The controversy involved in using animals as their trademarks or logos has been very widespread. The controversy can arise out of every factor as involved with the use of animals as trademarks. It can be with regard to the mis-representation or confusion or similarity or any other possibility. In this respect it is pertinent to mention the dispute between Tony the Kellogg’s Tiger and Rory the Bourne Leisure’s tiger in the case of Bourne Leisure Limited (BL) v. Kellogg Company (KC)9 wherein the BL filed an application for the registration of tiger as their trademark which was opposed by the KC. However the BL contended that its tiger looked different from the KC’s tiger as Rory is light orange and black with more curved features whereas Tony is almost red and black with chiseled features and he always wears a red handkerchief around his neck and Rory has no clothes. But having gone into the particulars of similarity of marks and details of average relevant consumer and purchasing process it was held that; there is a possibility for the likelihood of confusion and therefore BL was not allowed to register Rory. Similar was the case with Tony Kelloggs v. Exxon Tiger10. The controversy or the disputes may also arise merely with names as well. The same happened online retailer Tiger Direct who filed a lawsuit against Apple claiming that the company infringed on its trademark with Mac OS X 10.4 Tiger. The suit, which was filed in the United States District Court for the District of Florida, alleges that Apple "engaged in trademark infringement and unfair trade practices in connection with its recent marketing campaign for the latest version of its Mac OS X operating system," Tiger Direct said in a statement. "As a result of the perceived confusion between the products now being marketed by Apple under the 'Tiger' brand, Tiger Direct has asked for a temporary restraining order and injunction against Apple Computer to stop further damage to Tiger Direct's well-known Tiger brand.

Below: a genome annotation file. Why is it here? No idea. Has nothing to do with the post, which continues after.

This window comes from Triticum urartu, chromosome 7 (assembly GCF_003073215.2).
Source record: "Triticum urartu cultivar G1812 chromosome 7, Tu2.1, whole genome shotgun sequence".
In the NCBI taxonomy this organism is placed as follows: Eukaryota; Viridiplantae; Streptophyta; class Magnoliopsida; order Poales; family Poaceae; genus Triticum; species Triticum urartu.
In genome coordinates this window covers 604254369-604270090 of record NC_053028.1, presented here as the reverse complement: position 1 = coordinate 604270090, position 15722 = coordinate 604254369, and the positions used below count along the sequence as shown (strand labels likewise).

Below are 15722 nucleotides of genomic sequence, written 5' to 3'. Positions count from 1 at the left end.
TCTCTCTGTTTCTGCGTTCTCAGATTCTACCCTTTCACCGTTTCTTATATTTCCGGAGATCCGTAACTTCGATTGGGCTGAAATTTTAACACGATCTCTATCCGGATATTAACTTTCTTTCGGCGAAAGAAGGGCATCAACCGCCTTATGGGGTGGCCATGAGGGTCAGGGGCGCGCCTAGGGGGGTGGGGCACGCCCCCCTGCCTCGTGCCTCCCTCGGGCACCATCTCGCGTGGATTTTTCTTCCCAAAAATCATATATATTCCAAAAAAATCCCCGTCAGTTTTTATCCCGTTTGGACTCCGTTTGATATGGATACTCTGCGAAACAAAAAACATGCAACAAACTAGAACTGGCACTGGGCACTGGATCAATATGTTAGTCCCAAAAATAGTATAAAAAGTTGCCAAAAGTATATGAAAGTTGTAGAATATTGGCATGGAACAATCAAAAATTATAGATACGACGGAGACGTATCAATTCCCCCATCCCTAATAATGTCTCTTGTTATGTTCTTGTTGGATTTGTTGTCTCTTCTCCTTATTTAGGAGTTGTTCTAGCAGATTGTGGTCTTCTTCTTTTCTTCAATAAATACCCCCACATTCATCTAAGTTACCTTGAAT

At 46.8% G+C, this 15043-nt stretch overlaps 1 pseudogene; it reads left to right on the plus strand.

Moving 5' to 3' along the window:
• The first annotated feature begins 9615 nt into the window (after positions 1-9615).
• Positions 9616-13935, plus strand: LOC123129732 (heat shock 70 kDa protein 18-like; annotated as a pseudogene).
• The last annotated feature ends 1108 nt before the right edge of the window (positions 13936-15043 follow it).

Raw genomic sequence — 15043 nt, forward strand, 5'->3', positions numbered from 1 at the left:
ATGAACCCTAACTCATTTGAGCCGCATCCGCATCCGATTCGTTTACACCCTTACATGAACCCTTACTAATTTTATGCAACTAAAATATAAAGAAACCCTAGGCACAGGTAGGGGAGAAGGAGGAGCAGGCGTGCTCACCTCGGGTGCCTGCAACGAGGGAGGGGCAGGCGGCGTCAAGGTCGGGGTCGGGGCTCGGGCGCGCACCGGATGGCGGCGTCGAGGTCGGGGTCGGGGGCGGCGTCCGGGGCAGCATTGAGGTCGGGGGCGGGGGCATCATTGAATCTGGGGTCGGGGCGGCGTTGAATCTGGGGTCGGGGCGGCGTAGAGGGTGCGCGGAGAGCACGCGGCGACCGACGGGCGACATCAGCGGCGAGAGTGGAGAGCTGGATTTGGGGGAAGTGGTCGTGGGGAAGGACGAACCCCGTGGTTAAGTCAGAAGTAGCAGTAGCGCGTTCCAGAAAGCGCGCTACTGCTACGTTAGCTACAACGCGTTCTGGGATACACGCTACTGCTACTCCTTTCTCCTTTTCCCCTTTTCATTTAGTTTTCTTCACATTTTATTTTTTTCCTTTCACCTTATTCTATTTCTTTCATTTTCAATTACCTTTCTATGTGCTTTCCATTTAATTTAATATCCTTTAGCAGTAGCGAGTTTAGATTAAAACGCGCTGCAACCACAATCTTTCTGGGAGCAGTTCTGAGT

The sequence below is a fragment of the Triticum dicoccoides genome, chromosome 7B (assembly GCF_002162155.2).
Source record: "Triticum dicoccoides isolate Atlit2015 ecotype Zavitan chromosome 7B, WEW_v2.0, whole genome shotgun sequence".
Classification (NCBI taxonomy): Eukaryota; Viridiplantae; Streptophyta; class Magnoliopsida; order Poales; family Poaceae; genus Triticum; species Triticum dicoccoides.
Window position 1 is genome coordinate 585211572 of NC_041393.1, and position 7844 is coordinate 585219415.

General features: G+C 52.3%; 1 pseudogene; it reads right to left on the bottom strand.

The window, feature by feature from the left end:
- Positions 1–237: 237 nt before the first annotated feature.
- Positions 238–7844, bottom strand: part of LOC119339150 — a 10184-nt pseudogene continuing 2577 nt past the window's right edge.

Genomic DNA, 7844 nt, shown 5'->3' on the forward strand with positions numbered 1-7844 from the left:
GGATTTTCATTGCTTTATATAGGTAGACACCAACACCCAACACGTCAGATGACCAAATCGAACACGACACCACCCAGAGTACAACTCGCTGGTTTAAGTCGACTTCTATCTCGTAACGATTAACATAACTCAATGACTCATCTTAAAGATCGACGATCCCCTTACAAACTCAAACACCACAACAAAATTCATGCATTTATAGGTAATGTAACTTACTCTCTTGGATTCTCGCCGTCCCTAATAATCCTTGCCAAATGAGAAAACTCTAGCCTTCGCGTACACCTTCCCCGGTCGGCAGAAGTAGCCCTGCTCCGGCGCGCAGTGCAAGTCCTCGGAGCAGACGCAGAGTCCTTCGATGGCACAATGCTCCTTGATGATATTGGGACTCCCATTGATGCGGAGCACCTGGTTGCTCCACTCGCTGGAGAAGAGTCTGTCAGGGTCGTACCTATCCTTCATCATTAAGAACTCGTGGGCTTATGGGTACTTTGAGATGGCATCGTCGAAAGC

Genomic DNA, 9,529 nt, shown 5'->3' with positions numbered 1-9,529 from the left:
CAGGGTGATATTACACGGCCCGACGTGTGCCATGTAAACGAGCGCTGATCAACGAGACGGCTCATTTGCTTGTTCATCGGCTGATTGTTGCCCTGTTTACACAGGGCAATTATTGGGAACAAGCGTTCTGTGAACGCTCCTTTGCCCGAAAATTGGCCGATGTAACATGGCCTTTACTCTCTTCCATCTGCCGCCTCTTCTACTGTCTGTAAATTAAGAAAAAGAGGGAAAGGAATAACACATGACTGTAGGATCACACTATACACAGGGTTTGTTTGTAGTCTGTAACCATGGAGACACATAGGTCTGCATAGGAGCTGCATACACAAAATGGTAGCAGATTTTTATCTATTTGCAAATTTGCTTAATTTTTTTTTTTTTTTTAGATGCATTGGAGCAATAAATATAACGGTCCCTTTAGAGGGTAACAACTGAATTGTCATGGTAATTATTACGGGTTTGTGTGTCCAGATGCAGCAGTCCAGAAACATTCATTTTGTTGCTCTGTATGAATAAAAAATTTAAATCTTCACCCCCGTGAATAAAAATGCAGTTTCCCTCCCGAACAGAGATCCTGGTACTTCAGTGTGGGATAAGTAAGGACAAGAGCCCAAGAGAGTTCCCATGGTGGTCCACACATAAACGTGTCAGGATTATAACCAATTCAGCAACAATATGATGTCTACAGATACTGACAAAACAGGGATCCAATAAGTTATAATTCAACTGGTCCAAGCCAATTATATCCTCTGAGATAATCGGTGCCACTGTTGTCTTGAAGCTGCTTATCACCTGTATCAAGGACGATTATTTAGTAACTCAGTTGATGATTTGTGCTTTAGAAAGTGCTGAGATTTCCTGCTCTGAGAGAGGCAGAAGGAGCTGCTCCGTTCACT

Another very well known controversy raised with the Jaguar the animal and its name was resolved by the High Court of Ireland in Jaguar Cars Ltd v Controller of Patents, Designs and Trade Marks [2006] IEHC 103;12 wherein; The appellant (J), a car manufacturer and distributor, appealed against the dismissal of its opposition to the registration of a trade mark by the second respondent (M). J was the registered proprietor in Ireland of the trade mark JAGUAR for sports clothing, games, leather goods and spectacles in Classes 25, 28, 18 and 9 as well as for cars. M was the registered proprietor of the trade mark JAGUAR for watches in Class 14 in a number of jurisdictions, and sought to register the trade mark in Ireland. J objected on the grounds that (1) M was not the registered proprietor of the mark; (2) there was a likelihood of confusion arising from the identity of the marks and the similarity of the goods; (3) M's application was made in bad faith and the court should exercise its discretion against granting it. Held, dismissing the appeal, that (1) the test of ownership of a mark was who first used it for the goods in a particular jurisdiction. The use had to be for something that could realistically be called a business, however small. In the instant case, J had failed to establish that it had any business in Ireland concerning the sale of watches bearing the JAGUAR mark prior to the date of its application. (2) In order to determine whether there was a likelihood of confusion, it was necessary to establish whether M's use of the mark in a fair and normal way for watches was likely to lead to confusion in the minds of a substantial number of persons by virtue of J's user in the same jurisdiction, and possibly in other jurisdictions, There was no evidence of J's sale of watches bearing the JAGUAR mark through general retail outlets in Ireland, and so the risk of confusion was minimised in the event of a sale of one of M's products. Furthermore, at the date of the application, the extent in Ireland of J's brand extension from motor cars to watches and similar goods was very limited and largely confined to promotion associated with the sale of automotive products.